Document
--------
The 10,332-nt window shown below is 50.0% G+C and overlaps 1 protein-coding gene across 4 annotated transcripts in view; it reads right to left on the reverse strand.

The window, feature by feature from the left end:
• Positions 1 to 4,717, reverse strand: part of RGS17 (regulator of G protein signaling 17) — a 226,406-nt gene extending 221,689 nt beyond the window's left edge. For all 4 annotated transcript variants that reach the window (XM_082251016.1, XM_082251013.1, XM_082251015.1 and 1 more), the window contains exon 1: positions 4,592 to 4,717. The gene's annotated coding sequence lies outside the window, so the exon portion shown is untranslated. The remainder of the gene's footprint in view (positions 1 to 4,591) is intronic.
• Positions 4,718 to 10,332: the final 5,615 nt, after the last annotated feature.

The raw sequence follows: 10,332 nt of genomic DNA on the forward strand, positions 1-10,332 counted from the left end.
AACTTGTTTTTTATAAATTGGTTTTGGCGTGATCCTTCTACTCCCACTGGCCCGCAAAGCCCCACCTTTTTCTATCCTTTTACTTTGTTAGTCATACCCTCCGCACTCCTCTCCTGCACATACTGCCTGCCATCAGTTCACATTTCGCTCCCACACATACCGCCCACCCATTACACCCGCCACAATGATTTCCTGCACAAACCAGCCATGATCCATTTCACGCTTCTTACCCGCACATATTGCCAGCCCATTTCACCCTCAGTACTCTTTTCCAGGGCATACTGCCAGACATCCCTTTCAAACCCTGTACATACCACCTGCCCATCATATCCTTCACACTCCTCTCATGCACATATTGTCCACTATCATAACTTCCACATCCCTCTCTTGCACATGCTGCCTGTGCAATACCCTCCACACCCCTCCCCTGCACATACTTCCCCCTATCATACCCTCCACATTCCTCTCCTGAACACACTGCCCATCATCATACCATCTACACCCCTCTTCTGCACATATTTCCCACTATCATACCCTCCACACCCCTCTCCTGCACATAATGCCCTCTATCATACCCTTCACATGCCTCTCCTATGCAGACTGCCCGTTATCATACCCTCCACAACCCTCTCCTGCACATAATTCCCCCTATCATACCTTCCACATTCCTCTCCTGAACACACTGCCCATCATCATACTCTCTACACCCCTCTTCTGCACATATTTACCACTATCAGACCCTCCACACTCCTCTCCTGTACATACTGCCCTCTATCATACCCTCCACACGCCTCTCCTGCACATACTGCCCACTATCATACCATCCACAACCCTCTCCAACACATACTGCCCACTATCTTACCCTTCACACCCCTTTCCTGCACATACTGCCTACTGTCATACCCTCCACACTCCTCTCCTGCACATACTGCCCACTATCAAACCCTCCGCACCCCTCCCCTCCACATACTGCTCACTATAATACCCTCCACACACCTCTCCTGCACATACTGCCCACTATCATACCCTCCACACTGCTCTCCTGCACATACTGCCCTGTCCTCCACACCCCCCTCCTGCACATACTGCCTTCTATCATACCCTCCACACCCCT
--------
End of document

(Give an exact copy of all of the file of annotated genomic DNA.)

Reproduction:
The 10,332-nt window shown below is 50.0% G+C and overlaps 1 protein-coding gene across 4 annotated transcripts in view; it reads right to left on the reverse strand.

The window, feature by feature from the left end:
• Positions 1 to 4,717, reverse strand: part of RGS17 (regulator of G protein signaling 17) — a 226,406-nt gene extending 221,689 nt beyond the window's left edge. For all 4 annotated transcript variants that reach the window (XM_082251016.1, XM_082251013.1, XM_082251015.1 and 1 more), the window contains exon 1: positions 4,592 to 4,717. The gene's annotated coding sequence lies outside the window, so the exon portion shown is untranslated. The remainder of the gene's footprint in view (positions 1 to 4,591) is intronic.
• Positions 4,718 to 10,332: the final 5,615 nt, after the last annotated feature.

The raw sequence follows: 10,332 nt of genomic DNA on the forward strand, positions 1-10,332 counted from the left end.
AACTTGTTTTTTATAAATTGGTTTTGGCGTGATCCTTCTACTCCCACTGGCCCGCAAAGCCCCACCTTTTTCTATCCTTTTACTTTGTTAGTCATACCCTCCGCACTCCTCTCCTGCACATACTGCCTGCCATCAGTTCACATTTCGCTCCCACACATACCGCCCACCCATTACACCCGCCACAATGATTTCCTGCACAAACCAGCCATGATCCATTTCACGCTTCTTACCCGCACATATTGCCAGCCCATTTCACCCTCAGTACTCTTTTCCAGGGCATACTGCCAGACATCCCTTTCAAACCCTGTACATACCACCTGCCCATCATATCCTTCACACTCCTCTCATGCACATATTGTCCACTATCATAACTTCCACATCCCTCTCTTGCACATGCTGCCTGTGCAATACCCTCCACACCCCTCCCCTGCACATACTTCCCCCTATCATACCCTCCACATTCCTCTCCTGAACACACTGCCCATCATCATACCATCTACACCCCTCTTCTGCACATATTTCCCACTATCATACCCTCCACACCCCTCTCCTGCACATAATGCCCTCTATCATACCCTTCACATGCCTCTCCTATGCAGACTGCCCGTTATCATACCCTCCACAACCCTCTCCTGCACATAATTCCCCCTATCATACCTTCCACATTCCTCTCCTGAACACACTGCCCATCATCATACTCTCTACACCCCTCTTCTGCACATATTTACCACTATCAGACCCTCCACACTCCTCTCCTGTACATACTGCCCTCTATCATACCCTCCACACGCCTCTCCTGCACATACTGCCCACTATCATACCATCCACAACCCTCTCCAACACATACTGCCCACTATCTTACCCTTCACACCCCTTTCCTGCACATACTGCCTACTGTCATACCCTCCACACTCCTCTCCTGCACATACTGCCCACTATCAAACCCTCCGCACCCCTCCCCTCCACATACTGCTCACTATAATACCCTCCACACACCTCTCCTGCACATACTGCCCACTATCATACCCTCCACACTGCTCTCCTGCACATACTGCCCTGTCCTCCACACCCCCCTCCTGCACATACTGCCTTCTATCATACCCTCCACACCCCT